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ornamental grasses or bamboo for shaded screening

Hi everyone,

I am creating some new raised beds at the back of my small south-facing garden. I would like to plant some tall grasses or bamboo to screen our garden slightly from our neighbours houses and gardens behind. The back border has a north-facing aspect and is the shadiest part of the garden. I'm looking for an evergreen option that doesn't mind the shade. Ideally it would be something that grows not too much in depth so I can plant other things in the front of the bed. Any planting suggestions would be much appreciated!

Thanks :smile:

Posts

  • KiliKili Posts: 855
    edited May 2020
    Bamboo will do what you want but, if you do plant bamboo make sure its the clumping type else, it will run rampant all over the place and you'll be forever chopping the damn roots to stop its spread. The roots will spread out from the bottom of your raised bed unless its concrete base.

    Clumping make sure its clumping :D

    'The power of accurate observation .... is commonly called cynicism by those that have not got it.

    George Bernard Shaw'

  • Thanks for the advice Kili :smiley:

    I've got concrete bases on the raised beds but I think I'll still stick with the clumping type to save having a bamboo jungle and nothing else in the beds!
  • FairygirlFairygirl west central ScotlandPosts: 46,047
    If they have concrete bases, you'll need to make drainage holes somewhere.
    It's a place where beautiful isn't enough of a word....


  • Hi Fairygirl,

    Thanks for pointing this out :smile: We've got a drainage hole once every 30cm, do you think that will be sufficient?
  • FairygirlFairygirl west central ScotlandPosts: 46,047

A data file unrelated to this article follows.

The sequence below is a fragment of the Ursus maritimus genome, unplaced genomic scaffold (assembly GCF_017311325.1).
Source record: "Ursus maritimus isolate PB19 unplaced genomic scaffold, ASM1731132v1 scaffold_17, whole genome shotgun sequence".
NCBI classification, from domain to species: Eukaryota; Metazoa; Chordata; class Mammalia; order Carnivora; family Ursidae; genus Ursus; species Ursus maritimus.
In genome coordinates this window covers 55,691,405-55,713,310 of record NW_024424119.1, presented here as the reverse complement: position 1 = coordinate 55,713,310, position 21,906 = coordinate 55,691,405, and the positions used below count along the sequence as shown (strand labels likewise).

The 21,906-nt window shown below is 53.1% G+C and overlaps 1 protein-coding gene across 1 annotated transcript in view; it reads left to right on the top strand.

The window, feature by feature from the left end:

Probably - but it largely depends on the volume, and type, of soil in the beds etc. 
    Bamboo roots will find their way out of them too, and probably block them, so be very careful.
    It's a place where beautiful isn't enough of a word....


  • Fairygirl said:
    Probably - but it largely depends on the volume, and type, of soil in the beds etc. 
    Bamboo roots will find their way out of them too, and probably block them, so be very careful.
    Sounds like the bamboo could be risky! Would you recommend something other than bamboo that could give a similar screening effect without taking up all the depth of the beds? (We're going for a reasonably modern style.)
  • LoxleyLoxley Posts: 4,436
    edited May 2020
    If the raised beds are on concrete, I would go for Phyllostachys nigra or aurea because they are really perfect for your intended purpose. You could put a drainage layer of clean stone in the bottom of the beds, then line them out (bottom and sides) with a geotextile before adding soil, to help prevent the roots clogging up the holes. 

    Phyllostachys can spread if they're really happy, but I doubt they will escape your raised planters by the sound of it. I have P. aurea in 40x40x40cm containers, and they've done really well for the last three years without any special treatment. I do cut out canes periodically to stop the clumps getting too dense.
  • WillDB said:
    If the raised beds are on concrete, I would go for Phyllostachys nigra or aurea because they are really perfect for your intended purpose. You could put a drainage layer of clean stone in the bottom of the beds, then line them out (bottom and sides) with a geotextile before adding soil, to help prevent the roots clogging up the holes. 

    Phyllostachys can spread if they're really happy, but I doubt they will escape your raised planters by the sound of it. I have P. aurea in 40x40x40cm containers, and they've done really well for the last three years without any special treatment. I do cut out canes periodically to stop the clumps getting too dense.
    Thanks for the advice! I'll take a look at these options and see what we can do about protecting the drainage holes
  • LoxleyLoxley Posts: 4,436
    edited May 2020
    You could plant them in very large plastic pots or tubs within the raised bed... after a few years the roots will be almost bursting the pots apart, but you can then fairly easily lift, split and replant to keep them healthy but well under control. The downside is you'd have to pay more attention to watering and feeding them individually.

    Mine let me know when I've been neglecting to water, by shedding leaves; but they're tough, luckily. They're in shade too which helps.
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